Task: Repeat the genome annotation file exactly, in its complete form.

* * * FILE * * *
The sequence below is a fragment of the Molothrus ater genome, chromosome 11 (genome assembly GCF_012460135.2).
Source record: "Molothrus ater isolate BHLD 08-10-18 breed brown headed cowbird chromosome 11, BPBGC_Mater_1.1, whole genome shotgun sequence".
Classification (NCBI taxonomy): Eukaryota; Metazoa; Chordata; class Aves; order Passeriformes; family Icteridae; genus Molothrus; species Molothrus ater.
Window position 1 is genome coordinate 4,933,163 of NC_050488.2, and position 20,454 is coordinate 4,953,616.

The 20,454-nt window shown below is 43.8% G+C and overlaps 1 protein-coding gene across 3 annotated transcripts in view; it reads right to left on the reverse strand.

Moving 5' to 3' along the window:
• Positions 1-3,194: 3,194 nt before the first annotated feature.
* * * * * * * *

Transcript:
The sequence below is a fragment of the Molothrus ater genome, chromosome 11 (genome assembly GCF_012460135.2).
Source record: "Molothrus ater isolate BHLD 08-10-18 breed brown headed cowbird chromosome 11, BPBGC_Mater_1.1, whole genome shotgun sequence".
Classification (NCBI taxonomy): Eukaryota; Metazoa; Chordata; class Aves; order Passeriformes; family Icteridae; genus Molothrus; species Molothrus ater.
Window position 1 is genome coordinate 4,933,163 of NC_050488.2, and position 20,454 is coordinate 4,953,616.

The 20,454-nt window shown below is 43.8% G+C and overlaps 1 protein-coding gene across 3 annotated transcripts in view; it reads right to left on the reverse strand.

Moving 5' to 3' along the window:
• Positions 1-3,194: 3,194 nt before the first annotated feature.